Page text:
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Why nested triples?

From: Antoine Zimmermann <antoine.zimmermann@emse.fr>
Date: Thu, 18 Feb 2021 15:02:11 +0100
To: "public-rdf-star@w3.org" <public-rdf-star@w3.org>
Message-ID: <ef54b71e-a211-34ac-9b4f-12143ec882d1@emse.fr>
The RDF-star syntax allows for arbitrary nesting of triples like so:

<< :s :p << << :a :b :c >> :y :z >> a :nesting .

Why is it so, why is it useful/needed?
There are no examples of nested triples. There are no justifications in 
the spec for allowing this. As far as I know, there are no examples in 
the past documents that defined RDF*. I did not see any use cases 
discussed for them.

However, I have seen discussions that may serve as counter arguments: 
when asked why embedded triples are limited to single triples rather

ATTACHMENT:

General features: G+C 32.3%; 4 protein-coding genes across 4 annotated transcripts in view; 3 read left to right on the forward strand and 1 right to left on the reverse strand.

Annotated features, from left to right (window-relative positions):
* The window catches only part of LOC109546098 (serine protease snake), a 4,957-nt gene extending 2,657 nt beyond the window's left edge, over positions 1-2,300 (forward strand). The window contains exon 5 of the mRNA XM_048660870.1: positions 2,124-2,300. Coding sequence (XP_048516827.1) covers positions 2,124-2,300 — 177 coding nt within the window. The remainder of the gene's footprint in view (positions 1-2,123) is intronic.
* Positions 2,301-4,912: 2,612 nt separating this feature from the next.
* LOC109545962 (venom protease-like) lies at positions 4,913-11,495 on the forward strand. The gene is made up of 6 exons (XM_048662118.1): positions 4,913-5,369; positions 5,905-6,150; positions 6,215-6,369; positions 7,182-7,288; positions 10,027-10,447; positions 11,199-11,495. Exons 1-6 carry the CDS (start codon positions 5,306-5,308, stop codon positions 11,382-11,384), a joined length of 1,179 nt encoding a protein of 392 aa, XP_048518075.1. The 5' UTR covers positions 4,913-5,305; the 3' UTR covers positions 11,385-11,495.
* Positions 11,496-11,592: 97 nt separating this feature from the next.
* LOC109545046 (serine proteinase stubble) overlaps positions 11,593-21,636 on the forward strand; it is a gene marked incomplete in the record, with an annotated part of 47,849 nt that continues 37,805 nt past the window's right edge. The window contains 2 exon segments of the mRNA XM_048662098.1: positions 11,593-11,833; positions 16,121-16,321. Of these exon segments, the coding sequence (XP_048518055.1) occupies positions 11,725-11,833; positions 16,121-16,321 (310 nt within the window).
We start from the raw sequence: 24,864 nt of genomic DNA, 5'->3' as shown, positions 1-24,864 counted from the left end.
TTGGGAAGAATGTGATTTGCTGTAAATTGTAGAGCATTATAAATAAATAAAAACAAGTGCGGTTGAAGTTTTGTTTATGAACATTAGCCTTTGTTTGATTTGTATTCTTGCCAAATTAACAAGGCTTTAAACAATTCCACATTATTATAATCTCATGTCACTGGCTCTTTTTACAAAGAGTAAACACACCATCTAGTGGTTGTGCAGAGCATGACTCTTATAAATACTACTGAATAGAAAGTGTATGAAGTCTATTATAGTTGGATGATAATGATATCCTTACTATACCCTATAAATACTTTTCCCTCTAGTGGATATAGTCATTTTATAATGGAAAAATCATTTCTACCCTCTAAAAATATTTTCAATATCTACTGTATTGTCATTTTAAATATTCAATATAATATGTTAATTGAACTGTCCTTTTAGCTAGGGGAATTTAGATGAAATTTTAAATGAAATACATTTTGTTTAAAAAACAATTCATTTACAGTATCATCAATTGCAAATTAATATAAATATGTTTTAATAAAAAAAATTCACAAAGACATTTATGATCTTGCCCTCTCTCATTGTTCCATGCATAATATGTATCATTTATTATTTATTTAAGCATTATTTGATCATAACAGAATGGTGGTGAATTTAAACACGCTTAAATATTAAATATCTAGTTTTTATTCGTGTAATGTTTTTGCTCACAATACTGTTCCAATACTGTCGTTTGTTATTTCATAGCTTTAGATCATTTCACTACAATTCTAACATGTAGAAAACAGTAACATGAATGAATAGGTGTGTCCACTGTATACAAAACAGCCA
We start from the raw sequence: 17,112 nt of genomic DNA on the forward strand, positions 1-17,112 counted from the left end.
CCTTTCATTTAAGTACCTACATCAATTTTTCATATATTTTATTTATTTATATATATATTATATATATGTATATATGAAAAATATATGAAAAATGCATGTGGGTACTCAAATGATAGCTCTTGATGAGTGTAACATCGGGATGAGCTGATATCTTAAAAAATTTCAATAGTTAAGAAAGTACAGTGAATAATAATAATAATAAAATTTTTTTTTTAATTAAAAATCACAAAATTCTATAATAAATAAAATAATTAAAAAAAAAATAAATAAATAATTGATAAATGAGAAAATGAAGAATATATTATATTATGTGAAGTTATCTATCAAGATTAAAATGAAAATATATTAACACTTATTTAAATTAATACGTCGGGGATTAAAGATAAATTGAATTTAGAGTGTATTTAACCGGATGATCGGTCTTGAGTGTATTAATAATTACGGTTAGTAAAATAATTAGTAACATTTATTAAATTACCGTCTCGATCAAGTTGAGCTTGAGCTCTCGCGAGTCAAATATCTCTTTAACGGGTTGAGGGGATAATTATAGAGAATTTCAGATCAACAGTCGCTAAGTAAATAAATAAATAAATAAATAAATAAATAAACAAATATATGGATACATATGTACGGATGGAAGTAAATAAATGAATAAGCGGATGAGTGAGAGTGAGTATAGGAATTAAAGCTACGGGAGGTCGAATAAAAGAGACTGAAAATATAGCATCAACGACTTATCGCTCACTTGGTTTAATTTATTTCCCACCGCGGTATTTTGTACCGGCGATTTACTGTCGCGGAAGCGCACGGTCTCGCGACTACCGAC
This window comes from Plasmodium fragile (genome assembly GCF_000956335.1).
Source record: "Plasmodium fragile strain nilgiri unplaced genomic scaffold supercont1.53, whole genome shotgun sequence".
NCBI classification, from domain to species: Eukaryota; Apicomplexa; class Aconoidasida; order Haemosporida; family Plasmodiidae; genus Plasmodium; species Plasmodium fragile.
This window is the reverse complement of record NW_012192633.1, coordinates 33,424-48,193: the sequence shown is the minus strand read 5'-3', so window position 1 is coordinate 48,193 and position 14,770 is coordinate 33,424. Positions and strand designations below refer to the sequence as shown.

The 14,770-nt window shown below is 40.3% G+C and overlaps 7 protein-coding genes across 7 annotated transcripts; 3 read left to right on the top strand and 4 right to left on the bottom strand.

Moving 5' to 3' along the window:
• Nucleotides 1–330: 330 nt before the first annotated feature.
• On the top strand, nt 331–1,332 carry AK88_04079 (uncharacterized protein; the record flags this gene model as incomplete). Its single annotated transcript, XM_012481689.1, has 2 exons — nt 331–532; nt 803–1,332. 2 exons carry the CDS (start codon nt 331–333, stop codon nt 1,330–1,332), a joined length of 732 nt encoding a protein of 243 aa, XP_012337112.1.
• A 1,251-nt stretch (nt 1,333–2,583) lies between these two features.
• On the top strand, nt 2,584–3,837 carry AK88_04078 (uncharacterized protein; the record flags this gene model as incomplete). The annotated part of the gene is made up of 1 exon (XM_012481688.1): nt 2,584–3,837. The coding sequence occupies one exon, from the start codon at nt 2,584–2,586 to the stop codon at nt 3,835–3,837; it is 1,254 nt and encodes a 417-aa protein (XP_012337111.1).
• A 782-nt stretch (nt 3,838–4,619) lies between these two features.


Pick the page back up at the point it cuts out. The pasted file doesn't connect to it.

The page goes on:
than sets of triples, it has been answered that RDF* is used to model 
property-graph-like annotations that only concern one edge at a time. In 
this case, nested triples should not be allowed, using the same 
arguments (as far as I know, it is not possible to nest edge-annotations 
in property graph systems).

Nesting makes parsers more complicated, makes it more difficult to 
define the semantics of the data model as well as of the query language.

If some use cases justify nested triples, then why not use cases justify 
embedded sets of triples?

Also, a question to implementers: do you support nested embedded triples?
Antoine Zimmermann
École des Mines de Saint-Étienne
158 cours Fauriel
CS 62362
42023 Saint-Étienne Cedex 2
Tél:+33(0)4 77 42 66 03
Received on Thursday, 18 February 2021 14:02:27 UTC

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